Cyanide: poison of choice for jilted lovers, mystery writers, and entomologists alike. But we’re not the only ones to employ this potent potable in our chemical arsenal; polydesmid millipedes have been defending themselves with cyanogenic compounds for millions of years.
Of course, when one organism figures out a new way to protect itself using something that kills lesser creatures, it’s usually not long until somebody else evolves the ability to capitalize on that protection, even when it’s something as deadly as cyanide. Enter 2 new species recently described by John Hash of UC Riverside, Megaselia mithridatesi and Megaselia toxicobibitor, the Rasputins of the scuttle fly world.
Megaselia is an immense genus of Phoridae with a wide diversity of natural histories, so it’s perhaps no surprise that something like cyanide-siphoning could show up here, but that doesn’t reduce the magnitude of such a finding. But how does one go about associating tiny flies unknown to science with murderous millipede defenses?
John works primarily on another genus of scuttle fly that’s also associated with millipedes, Myriophora. Rather than stealing cyanide, these flies prefer to parasitize millipedes protected by another noxious chemical family, benzoquinones. To find these flies, he stresses the millipedes a little by shaking them in a paper towel-lined plastic tube hard enough to piss them off, but not enough to cause physical damage, leading them to exude their defensive chemicals onto the paper towel. John then laid out these poisoned paper towels, and sometimes tied up the annoyed millipedes like the sacrificial goat in Jurassic Park using dental floss, and waited for the flies to come in to the bait. While John was expecting to find new Myriophora species and associations, he states in his paper that discovering a Megaselia/millipede association was a golden example of serendipity in science.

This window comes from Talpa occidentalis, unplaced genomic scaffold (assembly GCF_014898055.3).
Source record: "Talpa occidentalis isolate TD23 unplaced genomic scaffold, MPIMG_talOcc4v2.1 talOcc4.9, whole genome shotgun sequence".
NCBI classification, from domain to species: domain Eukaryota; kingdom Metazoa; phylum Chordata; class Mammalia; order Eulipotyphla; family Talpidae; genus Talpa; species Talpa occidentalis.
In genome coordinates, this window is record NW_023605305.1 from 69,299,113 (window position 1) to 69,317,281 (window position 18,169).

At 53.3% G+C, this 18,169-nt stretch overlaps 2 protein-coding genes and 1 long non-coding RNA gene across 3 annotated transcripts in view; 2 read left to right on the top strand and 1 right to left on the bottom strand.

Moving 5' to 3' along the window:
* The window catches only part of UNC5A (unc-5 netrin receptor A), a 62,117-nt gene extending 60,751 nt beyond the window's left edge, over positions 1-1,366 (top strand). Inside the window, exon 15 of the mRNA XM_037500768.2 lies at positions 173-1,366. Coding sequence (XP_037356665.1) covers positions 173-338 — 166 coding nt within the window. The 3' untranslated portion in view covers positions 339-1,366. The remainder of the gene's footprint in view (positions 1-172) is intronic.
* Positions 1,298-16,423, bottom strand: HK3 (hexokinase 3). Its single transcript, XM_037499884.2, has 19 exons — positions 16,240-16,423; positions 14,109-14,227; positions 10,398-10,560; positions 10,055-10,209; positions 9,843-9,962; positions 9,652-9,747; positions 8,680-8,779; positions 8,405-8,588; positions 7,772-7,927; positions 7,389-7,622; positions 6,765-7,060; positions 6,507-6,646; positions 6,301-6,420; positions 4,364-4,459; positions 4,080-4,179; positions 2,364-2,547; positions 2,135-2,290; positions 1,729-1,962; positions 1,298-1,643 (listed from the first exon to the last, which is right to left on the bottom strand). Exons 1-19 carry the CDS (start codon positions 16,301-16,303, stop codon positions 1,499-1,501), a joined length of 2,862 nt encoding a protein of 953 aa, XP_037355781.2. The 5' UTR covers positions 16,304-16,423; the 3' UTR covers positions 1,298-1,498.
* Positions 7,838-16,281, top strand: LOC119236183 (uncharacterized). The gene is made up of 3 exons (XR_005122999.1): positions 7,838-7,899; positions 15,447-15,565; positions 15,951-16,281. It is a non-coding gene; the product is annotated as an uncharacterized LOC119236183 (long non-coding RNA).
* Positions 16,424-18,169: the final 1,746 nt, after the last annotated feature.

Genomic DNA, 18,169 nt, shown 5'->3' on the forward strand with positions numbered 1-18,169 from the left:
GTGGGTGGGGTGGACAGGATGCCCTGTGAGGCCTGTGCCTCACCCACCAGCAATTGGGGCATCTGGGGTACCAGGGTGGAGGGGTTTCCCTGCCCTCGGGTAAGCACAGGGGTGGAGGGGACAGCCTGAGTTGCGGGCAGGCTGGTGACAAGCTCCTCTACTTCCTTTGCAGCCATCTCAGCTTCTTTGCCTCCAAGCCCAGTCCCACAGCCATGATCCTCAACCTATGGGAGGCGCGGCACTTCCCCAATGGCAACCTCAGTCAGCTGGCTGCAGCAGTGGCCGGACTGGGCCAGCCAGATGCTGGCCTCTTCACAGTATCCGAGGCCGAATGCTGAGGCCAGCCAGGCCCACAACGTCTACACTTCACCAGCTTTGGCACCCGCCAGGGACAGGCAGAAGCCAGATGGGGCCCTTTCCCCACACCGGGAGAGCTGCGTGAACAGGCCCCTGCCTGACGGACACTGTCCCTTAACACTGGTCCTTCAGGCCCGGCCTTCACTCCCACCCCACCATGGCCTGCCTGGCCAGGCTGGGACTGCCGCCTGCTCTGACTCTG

With specimens and natural history notes in hand, John returned to the lab and gave these 2 new species especially fitting names; mithridatesi is an homage to King Mithridates IV of Pontus, who famously immunized himself to a variety of poisons by consuming them in small, sub-lethal quantities, and toxicobibitor, which literally translates to “poison drinker” from Latin.
If you want to hear more about John’s work, and see millipedes on dental floss leashes, check out this video from the Natural History Museum of Los Angeles County, which was filmed while John was down helping out with the Zurqui All Diptera Biodiversity Inventory in Costa Rica. It was while he was here, surrounded by dozens of other dipterists, that he discovered the poisonous habits detailed in this paper. That certainly makes for a killer field trip if you ask me, even without the cyanide.
Hash J.M. (2014). SPECIES OF MEGASELIA RONDANI (DIPTERA: PHORIDAE)
ATTRACTED TO DEFENSIVE COMPOUNDS OF CYANOGENIC
MILLIPEDES (DIPLOPODA: POLYDESMIDA), Proceedings of the Entomological Society of Washington, 116 (3) 273-282. DOI: DOI: 10.4289/0013-87188.8.131.523